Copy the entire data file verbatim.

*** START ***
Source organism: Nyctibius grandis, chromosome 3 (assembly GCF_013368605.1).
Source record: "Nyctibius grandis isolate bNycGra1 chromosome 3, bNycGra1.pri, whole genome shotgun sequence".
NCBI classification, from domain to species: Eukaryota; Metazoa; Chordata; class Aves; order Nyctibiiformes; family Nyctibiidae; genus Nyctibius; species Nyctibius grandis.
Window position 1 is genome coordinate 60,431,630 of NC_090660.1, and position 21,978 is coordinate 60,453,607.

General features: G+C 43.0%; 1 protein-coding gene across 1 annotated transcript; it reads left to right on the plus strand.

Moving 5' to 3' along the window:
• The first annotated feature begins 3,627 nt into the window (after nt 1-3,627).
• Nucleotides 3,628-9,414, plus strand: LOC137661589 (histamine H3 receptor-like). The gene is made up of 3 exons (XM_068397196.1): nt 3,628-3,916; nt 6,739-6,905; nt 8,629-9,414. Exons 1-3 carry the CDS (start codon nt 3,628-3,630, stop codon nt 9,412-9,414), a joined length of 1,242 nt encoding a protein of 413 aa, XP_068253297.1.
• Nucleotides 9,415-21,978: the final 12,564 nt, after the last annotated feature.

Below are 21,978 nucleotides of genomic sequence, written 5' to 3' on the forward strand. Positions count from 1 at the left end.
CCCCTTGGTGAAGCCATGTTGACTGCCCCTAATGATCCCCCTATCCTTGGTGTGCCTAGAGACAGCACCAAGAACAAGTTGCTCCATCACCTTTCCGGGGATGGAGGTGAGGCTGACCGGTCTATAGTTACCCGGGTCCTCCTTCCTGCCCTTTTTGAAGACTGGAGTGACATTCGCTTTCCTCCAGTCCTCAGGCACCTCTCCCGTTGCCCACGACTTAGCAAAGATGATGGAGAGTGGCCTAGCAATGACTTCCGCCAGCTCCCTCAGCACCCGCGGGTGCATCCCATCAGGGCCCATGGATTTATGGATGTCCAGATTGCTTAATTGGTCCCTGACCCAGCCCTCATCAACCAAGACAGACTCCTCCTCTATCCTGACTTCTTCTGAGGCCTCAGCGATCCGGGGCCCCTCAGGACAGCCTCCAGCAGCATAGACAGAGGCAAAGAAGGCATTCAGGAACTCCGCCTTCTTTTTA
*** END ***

Source organism: Nyctibius grandis, chromosome 3 (assembly GCF_013368605.1).
Source record: "Nyctibius grandis isolate bNycGra1 chromosome 3, bNycGra1.pri, whole genome shotgun sequence".
NCBI classification, from domain to species: Eukaryota; Metazoa; Chordata; class Aves; order Nyctibiiformes; family Nyctibiidae; genus Nyctibius; species Nyctibius grandis.
Window position 1 is genome coordinate 60,431,630 of NC_090660.1, and position 21,978 is coordinate 60,453,607.

General features: G+C 43.0%; 1 protein-coding gene across 1 annotated transcript; it reads left to right on the plus strand.

Moving 5' to 3' along the window:
• The first annotated feature begins 3,627 nt into the window (after nt 1-3,627).
• Nucleotides 3,628-9,414, plus strand: LOC137661589 (histamine H3 receptor-like). The gene is made up of 3 exons (XM_068397196.1): nt 3,628-3,916; nt 6,739-6,905; nt 8,629-9,414. Exons 1-3 carry the CDS (start codon nt 3,628-3,630, stop codon nt 9,412-9,414), a joined length of 1,242 nt encoding a protein of 413 aa, XP_068253297.1.
• Nucleotides 9,415-21,978: the final 12,564 nt, after the last annotated feature.

Below are 21,978 nucleotides of genomic sequence, written 5' to 3' on the forward strand. Positions count from 1 at the left end.
CCCCTTGGTGAAGCCATGTTGACTGCCCCTAATGATCCCCCTATCCTTGGTGTGCCTAGAGACAGCACCAAGAACAAGTTGCTCCATCACCTTTCCGGGGATGGAGGTGAGGCTGACCGGTCTATAGTTACCCGGGTCCTCCTTCCTGCCCTTTTTGAAGACTGGAGTGACATTCGCTTTCCTCCAGTCCTCAGGCACCTCTCCCGTTGCCCACGACTTAGCAAAGATGATGGAGAGTGGCCTAGCAATGACTTCCGCCAGCTCCCTCAGCACCCGCGGGTGCATCCCATCAGGGCCCATGGATTTATGGATGTCCAGATTGCTTAATTGGTCCCTGACCCAGCCCTCATCAACCAAGACAGACTCCTCCTCTATCCTGACTTCTTCTGAGGCCTCAGCGATCCGGGGCCCCTCAGGACAGCCTCCAGCAGCATAGACAGAGGCAAAGAAGGCATTCAGGAACTCCGCCTTCTTTTTA